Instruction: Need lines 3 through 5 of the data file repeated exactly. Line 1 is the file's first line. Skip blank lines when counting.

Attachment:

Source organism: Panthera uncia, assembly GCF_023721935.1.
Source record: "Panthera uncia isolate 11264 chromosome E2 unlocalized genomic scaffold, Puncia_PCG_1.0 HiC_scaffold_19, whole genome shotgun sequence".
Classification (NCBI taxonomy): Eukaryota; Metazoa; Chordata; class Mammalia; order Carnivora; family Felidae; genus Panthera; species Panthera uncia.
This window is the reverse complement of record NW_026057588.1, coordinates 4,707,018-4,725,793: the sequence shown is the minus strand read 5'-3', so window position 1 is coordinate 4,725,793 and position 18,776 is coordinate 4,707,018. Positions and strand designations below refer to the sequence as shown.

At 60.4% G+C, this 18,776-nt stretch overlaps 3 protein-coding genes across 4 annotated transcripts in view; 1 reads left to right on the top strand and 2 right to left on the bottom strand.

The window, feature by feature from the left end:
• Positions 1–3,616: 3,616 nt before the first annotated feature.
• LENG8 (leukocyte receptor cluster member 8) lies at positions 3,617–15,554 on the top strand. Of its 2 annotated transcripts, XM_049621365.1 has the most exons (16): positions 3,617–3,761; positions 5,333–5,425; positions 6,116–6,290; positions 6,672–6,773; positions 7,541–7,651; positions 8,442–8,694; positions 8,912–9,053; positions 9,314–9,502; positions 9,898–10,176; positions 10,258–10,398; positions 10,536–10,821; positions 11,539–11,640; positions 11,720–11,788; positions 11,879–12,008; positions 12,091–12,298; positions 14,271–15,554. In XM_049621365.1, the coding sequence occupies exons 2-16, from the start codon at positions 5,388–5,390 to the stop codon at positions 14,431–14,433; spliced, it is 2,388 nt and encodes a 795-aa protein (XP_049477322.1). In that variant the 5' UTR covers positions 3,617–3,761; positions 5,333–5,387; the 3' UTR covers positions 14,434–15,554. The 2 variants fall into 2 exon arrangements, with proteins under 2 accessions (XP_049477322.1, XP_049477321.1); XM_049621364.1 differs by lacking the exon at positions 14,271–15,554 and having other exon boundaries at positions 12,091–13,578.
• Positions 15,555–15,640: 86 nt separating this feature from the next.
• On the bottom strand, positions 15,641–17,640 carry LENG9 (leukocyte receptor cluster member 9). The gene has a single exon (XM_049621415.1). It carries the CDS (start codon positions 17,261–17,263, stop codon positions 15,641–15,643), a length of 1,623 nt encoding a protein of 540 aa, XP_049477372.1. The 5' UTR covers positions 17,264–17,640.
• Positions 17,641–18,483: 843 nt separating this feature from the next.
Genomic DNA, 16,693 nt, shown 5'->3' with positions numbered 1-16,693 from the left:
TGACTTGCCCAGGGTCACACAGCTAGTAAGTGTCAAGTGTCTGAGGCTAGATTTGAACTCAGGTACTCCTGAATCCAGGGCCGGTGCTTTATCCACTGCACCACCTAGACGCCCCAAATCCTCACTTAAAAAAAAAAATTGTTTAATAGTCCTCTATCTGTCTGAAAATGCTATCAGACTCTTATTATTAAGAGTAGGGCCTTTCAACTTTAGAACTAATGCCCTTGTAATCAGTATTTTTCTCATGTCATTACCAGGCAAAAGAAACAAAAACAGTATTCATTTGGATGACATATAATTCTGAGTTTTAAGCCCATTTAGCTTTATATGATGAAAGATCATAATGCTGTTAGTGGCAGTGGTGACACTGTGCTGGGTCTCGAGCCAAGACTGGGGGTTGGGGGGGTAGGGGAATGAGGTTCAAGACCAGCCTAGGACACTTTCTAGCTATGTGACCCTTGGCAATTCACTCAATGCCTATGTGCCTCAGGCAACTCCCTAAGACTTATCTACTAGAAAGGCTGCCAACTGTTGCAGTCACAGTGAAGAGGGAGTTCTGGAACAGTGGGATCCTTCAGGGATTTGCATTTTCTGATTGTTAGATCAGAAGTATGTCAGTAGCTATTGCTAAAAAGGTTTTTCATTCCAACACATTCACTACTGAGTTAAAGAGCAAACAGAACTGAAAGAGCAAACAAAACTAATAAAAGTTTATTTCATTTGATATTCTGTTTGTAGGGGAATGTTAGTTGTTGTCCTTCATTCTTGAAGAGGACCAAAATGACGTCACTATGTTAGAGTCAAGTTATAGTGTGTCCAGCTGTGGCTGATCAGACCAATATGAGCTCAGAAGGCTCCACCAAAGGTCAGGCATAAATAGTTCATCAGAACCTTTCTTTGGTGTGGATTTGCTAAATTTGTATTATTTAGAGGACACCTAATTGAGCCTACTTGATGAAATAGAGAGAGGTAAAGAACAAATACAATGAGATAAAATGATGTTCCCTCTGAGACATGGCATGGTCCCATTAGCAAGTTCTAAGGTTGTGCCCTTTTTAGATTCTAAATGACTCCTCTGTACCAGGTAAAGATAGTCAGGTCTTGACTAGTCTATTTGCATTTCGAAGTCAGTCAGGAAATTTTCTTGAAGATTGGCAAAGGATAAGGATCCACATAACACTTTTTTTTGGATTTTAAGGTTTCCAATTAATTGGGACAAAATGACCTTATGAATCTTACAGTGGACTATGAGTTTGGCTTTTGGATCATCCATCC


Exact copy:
Classification (NCBI taxonomy): Eukaryota; Metazoa; Chordata; class Mammalia; order Carnivora; family Felidae; genus Panthera; species Panthera uncia.
This window is the reverse complement of record NW_026057588.1, coordinates 4,707,018-4,725,793: the sequence shown is the minus strand read 5'-3', so window position 1 is coordinate 4,725,793 and position 18,776 is coordinate 4,707,018. Positions and strand designations below refer to the sequence as shown.

At 60.4% G+C, this 18,776-nt stretch overlaps 3 protein-coding genes across 4 annotated transcripts in view; 1 reads left to right on the top strand and 2 right to left on the bottom strand.